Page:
Catholic Church corruption story wins top prize

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November 12, 2009 – Canada’s top literary award for fiction, the Scotiabank Giller Prize, has gone to journalist Linden MacIntyre for his novel about corruption in the Catholic Church, the jury announced Wednesday.

BOOK_COVER_996103660.jpgThe 66-year-old veteran investigative reporter and co-host of public broadcaster CBC’s news magazine “The Fifth Estate” beat four highly esteemed literary titles in a surprise upset.

His book, “The Bishop’s Man,” chronicles a priest’s crisis of conscience after he is assigned to keep a lid on church sex scandals involving the abuse of children in a small town on Canada’s Atlantic coast.

“The Bishop’s Man” is his second novel and fourth book.

The son of a teacher and miner, MacIntyre has won acclaim for his coverage of the US campaign to win support for the first Gulf War, acid rain, the psychological abuse of a child by his parents, US policy in Iran, false sex abuse allegations in Saskatchewan and Canada’s Airbus affair.

The Giller Prize, which comes with a cash award of 50,000 Canadian dollars (47,800 US dollars), was founded in 1994 by a Toronto businessman in honour of his late wife, literary journalist Doris Giller. It is financed by Scotiabank.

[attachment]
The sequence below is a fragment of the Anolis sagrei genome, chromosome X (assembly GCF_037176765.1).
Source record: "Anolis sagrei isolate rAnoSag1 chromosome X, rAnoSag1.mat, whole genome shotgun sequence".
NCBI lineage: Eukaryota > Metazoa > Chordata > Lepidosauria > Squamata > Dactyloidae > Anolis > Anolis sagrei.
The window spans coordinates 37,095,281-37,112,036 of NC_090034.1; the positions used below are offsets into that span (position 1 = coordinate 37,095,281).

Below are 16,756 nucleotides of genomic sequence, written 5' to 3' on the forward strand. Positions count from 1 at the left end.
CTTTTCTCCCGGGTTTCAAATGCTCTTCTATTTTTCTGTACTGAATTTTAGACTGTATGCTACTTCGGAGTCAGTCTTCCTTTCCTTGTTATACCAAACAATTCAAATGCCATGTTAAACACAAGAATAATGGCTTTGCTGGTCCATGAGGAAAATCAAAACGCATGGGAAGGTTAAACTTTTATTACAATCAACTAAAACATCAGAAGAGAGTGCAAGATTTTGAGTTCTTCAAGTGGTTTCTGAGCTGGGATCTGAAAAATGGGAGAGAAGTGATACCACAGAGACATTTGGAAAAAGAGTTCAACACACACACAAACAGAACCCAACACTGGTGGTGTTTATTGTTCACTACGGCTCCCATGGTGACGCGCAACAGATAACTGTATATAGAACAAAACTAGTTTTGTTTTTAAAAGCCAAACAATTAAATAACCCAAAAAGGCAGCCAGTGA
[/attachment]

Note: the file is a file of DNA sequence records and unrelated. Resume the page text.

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  • miller

    write on other issues,the teachers just want their rights.u couldnt be who u are 2day were it not 4 the teachers

  • That’s a fact. Teachers issued the strike notice late in August threatening to down their tools in September 3. That ‘s a very short notice by any standards. Further more they had not exhausted all other civilized avenues to justify a strike of such magnitude. Strike which affects the lives of innocent children should be a last resort action. This action is tantamount to dictatorship by Union leaders and makes them loose moral authority to accuse top leaders of the same dictatorship. Arm-twisting and blackmail has dented the teaching fraternity image.

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